I haven’t written much about music because I haven’t been listening to much but the same old stuff I’ve listened to for years. Case in point, today I was listening to Nirvana’s In Utero (1993; can you believe it’s been twenty years?!). The satisfying dissonance of the opening chord of “Serve the Servants” kicked in, and I thought a thought I always think when I put it on: what a brilliant opening line. “Teenage angst has paid off well. Now I’m bored and old.” It serves as a sort of idiomatic update, a response almost, to the equally powerful opening line to an album almost thirty years before it: the UK edition of The Rolling Stones’ Aftermath (1966), which opens with “Mother’s Little Helper” and its unforgettable opener: “What a drag it is getting old.”1
Of course Cobain (25 at the time) was neither then nor ever old, and Jagger (21 at the time) was not singing from his own perspective, but rather from the point of view of disillusioned diazepam-popping mothers. And yet the songs are kindred in spirit. Consider: “The pursuit of happiness just seems a bore” (“Mother’s Little Helper”) and “That legendary divorce is such a bore” (“Serve the Servants”).
Anyway, these two songs got me thinking about what makes a good opening for an album. Not that many people think in terms of albums these days, but I’ve decided I think that the Nirvana opening to In Utero is effective for three reasons: it’s a great song on a great album, it opens the album with words that are forceful in their own right, and it perfectly sums up the album to follow.
There are not as many of these at you might at first think. There are loads of songs with great openings which aren’t at the start of albums: “They’re selling postcards of the hanging” or “It’s a godawful small affair to the girl with the mousy hair”. Likewise there are lots of great albums which have a lackluster opening song—David Bowie’s Low (1977), for example, which starts with “Speed of Life”. Or there are downright deceptive openings, like The Talking Heads’ Fear of Music (1979), whose “I Zimbra” opening has a raw energy that contrasts with the cerebral beauty of what is to follow. Neil Young’s On the Beach likewise starts on a strangely upbeat note with “Walk On”, before lowering it a notch in “See the Sky about to Rain”, and then dropping the absolute bombshell of “Revolution Blues” in the third track. There are even great albums with great opening songs which lack that opening line—Tom Waits’ Bone Machine (1992) for example, opens with the deeply memorable “Earth Died Screaming”, but this song begins with the mumbled “Rudy’s on the midway and Jacob’s in the hole.”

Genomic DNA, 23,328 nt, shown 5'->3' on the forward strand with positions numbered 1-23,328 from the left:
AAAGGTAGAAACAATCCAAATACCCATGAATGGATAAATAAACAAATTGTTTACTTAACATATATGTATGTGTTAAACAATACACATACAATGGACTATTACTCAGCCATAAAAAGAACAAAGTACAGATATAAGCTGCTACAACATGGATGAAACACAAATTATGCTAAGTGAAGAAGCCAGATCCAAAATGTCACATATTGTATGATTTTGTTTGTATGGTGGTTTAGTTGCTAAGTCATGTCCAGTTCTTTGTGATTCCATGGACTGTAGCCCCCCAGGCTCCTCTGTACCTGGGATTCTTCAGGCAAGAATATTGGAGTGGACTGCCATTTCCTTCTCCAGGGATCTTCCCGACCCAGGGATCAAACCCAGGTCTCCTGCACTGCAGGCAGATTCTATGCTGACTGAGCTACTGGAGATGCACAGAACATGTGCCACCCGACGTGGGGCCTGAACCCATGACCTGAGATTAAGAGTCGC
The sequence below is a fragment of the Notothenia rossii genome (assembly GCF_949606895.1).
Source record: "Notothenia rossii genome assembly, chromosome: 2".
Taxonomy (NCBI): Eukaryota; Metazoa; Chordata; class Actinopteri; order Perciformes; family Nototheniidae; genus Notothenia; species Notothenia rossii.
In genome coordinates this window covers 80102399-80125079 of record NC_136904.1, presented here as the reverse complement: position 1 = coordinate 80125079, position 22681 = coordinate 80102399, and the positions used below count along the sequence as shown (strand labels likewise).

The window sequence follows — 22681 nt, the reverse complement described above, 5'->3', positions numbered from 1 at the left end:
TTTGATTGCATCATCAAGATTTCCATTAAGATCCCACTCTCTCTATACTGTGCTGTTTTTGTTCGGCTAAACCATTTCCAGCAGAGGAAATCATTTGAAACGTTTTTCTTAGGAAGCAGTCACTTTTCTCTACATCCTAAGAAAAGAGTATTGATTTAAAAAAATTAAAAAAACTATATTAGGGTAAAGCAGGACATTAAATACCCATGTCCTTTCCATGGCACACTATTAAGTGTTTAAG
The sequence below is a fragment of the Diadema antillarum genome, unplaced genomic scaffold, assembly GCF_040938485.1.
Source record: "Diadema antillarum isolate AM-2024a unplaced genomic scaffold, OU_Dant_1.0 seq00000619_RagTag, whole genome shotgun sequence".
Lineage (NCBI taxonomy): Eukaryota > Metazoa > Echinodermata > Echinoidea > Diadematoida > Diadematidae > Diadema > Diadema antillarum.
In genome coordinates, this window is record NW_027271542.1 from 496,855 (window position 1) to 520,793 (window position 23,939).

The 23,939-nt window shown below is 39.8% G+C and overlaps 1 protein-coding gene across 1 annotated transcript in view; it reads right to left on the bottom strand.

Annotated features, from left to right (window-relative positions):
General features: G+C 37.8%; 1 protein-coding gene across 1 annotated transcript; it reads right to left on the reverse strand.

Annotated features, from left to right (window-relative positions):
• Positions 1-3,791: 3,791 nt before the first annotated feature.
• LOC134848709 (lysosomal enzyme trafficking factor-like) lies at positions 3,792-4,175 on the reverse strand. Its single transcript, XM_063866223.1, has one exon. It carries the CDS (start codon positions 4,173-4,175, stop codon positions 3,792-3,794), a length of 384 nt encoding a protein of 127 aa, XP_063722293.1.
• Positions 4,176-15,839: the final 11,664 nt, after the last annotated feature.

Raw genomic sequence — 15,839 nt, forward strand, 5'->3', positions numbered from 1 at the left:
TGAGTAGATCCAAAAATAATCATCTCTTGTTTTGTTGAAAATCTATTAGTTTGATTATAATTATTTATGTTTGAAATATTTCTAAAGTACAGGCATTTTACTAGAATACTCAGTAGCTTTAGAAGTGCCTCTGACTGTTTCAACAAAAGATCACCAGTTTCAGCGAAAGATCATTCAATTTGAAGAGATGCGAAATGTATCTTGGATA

Clearly some musicians consider this in different ways, as The Beatles, PJ Harvey, Elliott Smith, and Elvis Costello have consistently brilliant openings (memorable2, brutal, stark, and clever, respectively). And occasionally albums are commenced in a quite self-conscious way:
You are now about to witness the strength of street knowledge.
— N.W.A, “Straight Outta Compton”, Straight Outta Compton (1988)
Let me take you on a trip, around the world and back, and you don’t have to move you just sit still.
— Depeche Mode, “World in My Eyes”, Violator (1990)
How’s this for opening lines? We’d like to blow your minds.
— !!!, “When the Going Gets Tough, the Tough get Karazzee”,
Louden Up Now (2004)
Some evocative openers
Here’s a thirty-odd of my favourite openers in terms of how well they condense the album into a concentrated burst, evoke the feelings on the album, or enapsulate its tenor. They’re not all brilliant lyrics in their own right, but if you know the album it’s difficult not to experience the rush of that album when these lines drop. In my opinion, they are all great songs and all great albums. In an order that probably only makes sense to me:
I feel the earth move under my feet, I feel the sky tumbling down. I feel my heart start to trembling whenever you’re around.